Chapter 6 of this seven-chapter book is called "Obama's War" but still says very little about Obama, although including plenty of criticism for Bush, the media, the Pentagon, and others. Chapter 7, however, begins to fulfill the promise of the book's subtitle. Here we read a truly brilliant speech that Engelhardt tells us Obama should give but never will. Although why an ideal speech would include this line is beyond me:

"As president, I retain the right to strike at Al-Qaeda or other terrorists who mean us imminent harm, no matter where they may be."

No nation has that right. No world will long survive in which nations claim that right. And our republic will not long survive ascribing that right to presidents. These are all points that I take Engelhardt to more or less agree with in other passages. He goes on, in the closing pages of the book, to accurately describe the criminal policies of the current White House. Our recovery from these policies will depend on writers like Engelhardt prodding us to pay attention through each coming step and stumble down the oil-slicked slide to fascism.

The USMC, USAF, USN and US Army occupy roughly 20% of Okinawa!

There are two video clips for the report and the total runtime is roughly 17 minutes. Pretty much the whole of part 1 is aerial reporting of US military bases, training locations, ... on Okinawa and two nearby islands. There's a little more of that in part 2 and it's followed by very brief interviews with a few US troops about what they think the US military is there for, which mostly draws the response that it's to be closer for the war theatres in Iraq and Afghanistan. The rest of part 2 is in the news room of "TV Asahi’s nightly news program “Hodo Station”".

The aerial footage is GREAT and Okinawans or all Japanese have a lot to be angry about, though it mostly is only Okinawans who have been against this military presence, so far.

"VIDEO: US Marine Training on Okinawa, Birds-Eye View of Bases From the Air"

by Furutachi Ichiro and Norimatsu Satoko

The Asia-Pacific Journal,, May 29, 2010

The actual title at is a little different, longer, "US Marine Training on Okinawa and Its Global Mission: a Birds-Eye View of Bases From the Air", and the end of the original copy says the following.

"Recommended citation: Furutachi Ichiro and Norimatsu Satoko, "US Marine Training on Okinawa and Its Global Mission: a Birds-Eye View of Bases From the Air," The Asia-Pacific Journal, 22-1-10, May 31, 2010."

I take that to mean that the original Japanese news report was on Jan. 22nd, 2010.

The article provides the two embedded video clips, plus graphic map images to show the locations of the bases, training, communication sites, ammunition storage, etc.

And this, imo, illustrates that the war path of the war elites of the US is far from over.

Dem. Now! had a related and important video report last week and the following is roughly 15 minutes. There's also a full DN! interview video from the same date and I'll provide the link further below.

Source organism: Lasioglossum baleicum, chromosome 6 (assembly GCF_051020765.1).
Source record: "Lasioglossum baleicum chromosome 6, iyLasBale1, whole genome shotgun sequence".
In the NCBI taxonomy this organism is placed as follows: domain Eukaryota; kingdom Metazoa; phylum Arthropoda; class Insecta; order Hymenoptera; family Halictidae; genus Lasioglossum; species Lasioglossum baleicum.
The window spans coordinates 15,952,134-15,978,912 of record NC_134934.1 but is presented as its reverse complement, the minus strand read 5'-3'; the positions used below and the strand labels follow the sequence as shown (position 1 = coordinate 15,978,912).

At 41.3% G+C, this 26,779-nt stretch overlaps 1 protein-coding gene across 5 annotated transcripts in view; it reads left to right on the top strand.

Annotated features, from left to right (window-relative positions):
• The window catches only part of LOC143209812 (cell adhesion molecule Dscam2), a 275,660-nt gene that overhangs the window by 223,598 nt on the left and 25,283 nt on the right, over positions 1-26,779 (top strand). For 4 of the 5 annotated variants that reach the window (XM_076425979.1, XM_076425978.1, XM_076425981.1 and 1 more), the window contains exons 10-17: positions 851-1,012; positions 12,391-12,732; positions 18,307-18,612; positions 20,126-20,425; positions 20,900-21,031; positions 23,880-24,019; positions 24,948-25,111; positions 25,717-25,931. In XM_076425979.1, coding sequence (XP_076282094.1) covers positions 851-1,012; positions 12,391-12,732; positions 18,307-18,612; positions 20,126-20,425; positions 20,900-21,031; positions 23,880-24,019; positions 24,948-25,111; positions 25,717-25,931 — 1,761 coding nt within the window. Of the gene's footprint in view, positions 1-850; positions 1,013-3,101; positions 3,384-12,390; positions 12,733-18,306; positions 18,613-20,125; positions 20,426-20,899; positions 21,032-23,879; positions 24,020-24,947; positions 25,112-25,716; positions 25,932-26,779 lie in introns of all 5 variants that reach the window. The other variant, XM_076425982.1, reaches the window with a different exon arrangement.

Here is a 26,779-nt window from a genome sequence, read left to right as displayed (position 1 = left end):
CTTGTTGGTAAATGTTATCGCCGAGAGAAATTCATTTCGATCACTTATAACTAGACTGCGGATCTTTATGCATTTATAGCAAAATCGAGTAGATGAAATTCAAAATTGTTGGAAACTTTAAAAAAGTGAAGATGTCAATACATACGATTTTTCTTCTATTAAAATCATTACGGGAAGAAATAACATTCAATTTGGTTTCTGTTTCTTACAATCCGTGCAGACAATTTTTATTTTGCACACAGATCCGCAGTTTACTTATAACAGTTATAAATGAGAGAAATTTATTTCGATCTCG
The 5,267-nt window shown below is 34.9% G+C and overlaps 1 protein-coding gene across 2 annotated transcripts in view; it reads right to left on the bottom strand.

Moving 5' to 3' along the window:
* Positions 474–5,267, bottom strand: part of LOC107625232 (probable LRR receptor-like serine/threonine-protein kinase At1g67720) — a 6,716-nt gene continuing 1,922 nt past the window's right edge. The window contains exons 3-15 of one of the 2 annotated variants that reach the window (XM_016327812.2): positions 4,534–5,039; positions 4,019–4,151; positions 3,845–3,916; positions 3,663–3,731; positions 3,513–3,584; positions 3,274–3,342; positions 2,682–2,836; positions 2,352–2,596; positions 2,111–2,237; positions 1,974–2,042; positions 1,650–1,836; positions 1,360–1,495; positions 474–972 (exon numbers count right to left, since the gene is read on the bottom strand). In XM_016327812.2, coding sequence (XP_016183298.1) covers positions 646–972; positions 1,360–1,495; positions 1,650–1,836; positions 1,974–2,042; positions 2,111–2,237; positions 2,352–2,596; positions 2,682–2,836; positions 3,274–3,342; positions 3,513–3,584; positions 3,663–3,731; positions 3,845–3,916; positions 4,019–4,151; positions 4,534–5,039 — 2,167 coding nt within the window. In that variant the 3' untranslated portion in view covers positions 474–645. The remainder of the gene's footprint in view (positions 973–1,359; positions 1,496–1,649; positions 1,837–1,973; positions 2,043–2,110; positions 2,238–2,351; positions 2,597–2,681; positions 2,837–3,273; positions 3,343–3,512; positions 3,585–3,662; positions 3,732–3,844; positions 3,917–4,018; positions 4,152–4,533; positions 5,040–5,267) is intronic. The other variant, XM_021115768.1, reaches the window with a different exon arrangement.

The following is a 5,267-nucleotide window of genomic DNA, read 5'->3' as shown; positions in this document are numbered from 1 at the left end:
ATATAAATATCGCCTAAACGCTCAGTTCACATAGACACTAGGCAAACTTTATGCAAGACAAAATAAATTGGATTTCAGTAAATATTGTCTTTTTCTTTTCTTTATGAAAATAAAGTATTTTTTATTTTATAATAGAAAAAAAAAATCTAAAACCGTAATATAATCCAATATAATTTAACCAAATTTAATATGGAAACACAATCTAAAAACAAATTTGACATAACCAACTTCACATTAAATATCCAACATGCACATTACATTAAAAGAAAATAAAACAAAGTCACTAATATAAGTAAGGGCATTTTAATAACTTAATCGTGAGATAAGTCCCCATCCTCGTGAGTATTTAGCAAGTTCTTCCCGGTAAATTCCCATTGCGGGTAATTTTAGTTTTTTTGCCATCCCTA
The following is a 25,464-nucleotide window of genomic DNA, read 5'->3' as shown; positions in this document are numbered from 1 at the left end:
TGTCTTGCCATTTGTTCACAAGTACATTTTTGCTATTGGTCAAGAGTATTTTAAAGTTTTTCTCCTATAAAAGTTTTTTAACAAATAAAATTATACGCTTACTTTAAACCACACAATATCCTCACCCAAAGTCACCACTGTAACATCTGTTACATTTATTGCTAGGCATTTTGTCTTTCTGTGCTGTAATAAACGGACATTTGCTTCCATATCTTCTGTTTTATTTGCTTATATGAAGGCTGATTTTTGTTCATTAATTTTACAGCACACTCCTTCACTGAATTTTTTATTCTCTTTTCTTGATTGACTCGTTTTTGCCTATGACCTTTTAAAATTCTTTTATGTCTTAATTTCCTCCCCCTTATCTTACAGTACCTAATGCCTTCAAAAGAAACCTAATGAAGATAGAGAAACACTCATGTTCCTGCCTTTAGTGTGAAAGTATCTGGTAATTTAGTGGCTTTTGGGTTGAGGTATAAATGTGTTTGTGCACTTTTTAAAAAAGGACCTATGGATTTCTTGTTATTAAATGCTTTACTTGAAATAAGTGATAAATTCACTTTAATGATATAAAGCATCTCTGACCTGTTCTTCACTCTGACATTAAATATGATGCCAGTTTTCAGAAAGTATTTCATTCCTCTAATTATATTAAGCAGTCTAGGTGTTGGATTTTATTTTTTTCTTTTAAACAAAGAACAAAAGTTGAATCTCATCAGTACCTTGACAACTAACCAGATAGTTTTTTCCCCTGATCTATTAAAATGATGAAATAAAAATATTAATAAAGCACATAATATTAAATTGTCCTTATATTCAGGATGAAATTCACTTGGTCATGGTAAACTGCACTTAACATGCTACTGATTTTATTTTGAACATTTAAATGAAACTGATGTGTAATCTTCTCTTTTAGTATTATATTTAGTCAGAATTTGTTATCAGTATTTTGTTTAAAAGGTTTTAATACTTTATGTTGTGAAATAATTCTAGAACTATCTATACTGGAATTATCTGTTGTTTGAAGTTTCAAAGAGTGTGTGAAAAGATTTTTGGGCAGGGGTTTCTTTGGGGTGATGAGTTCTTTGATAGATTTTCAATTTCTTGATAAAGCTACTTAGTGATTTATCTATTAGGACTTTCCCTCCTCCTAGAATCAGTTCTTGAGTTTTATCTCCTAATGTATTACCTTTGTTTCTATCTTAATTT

"From Japan to Guam to Hawai’i, Activists Resist Expansion of US Military Presence in the Pacific", May 24, 2010

In Japan, Prime Minister Yukio Hatoyama sparked outrage this weekend when he announced he has decided to keep an American air base on the island of Okinawa. Before last year’s historic election victory, Hatoyama had vowed to move the base off of Okinawa or even out of Japan. On Sunday, he said he had decided to relocate the base to the north side of the island, as originally agreed upon with the US. Hatoyama’s decision was met with anger on Okinawa, where 90,000 residents rallied last month to oppose the base. A number of activists opposed to US military bases were recently here in New York for the International Conference for a Nuclear-Free, Peaceful, Just and Sustainable World. Anjali Kamat and I spoke to three activists from Japan, Guam and Hawai’i.


Kyle Kajihiro, Program Director for the American Friends Service Committee in Hawai’i. He helps to coordinate the DMZ-Hawai’i / Aloha ’Aina network that opposes military expansion in Hawai’i.

Kozue Akibayashi, professor and activist in Japan and with the Women’s International League of Peace and Freedom and the Women’s International Network Against Militarism.

Melvin Won Pat-Borja, educator and poet from Guam and part of the We Are Guahan network opposed to the military base buildup in Guam.

The end of the above article also says that the Japanese PM has decided to also not hold to his electoral campaign pledge.

Quote: "On May 23, Prime Minister Hatoyama announced the government’s plan to build a Marine runway over the Cape of Henoko, betraying his pre-election pledge not to build a Futenma replacement facility within Okinawa, an island already saturated with military bases".

Futenma is a US military "air station".

"Full Interview With Activists Resisting U.S. Military Bases From Japan, Guam and Hawai’i", May 24, 2010

I haven't viewed the full interview yet, but it should be very good and important, based on what the guests say in the shorter, 15-minute video.

for posting

It's always good to be at least a little useful.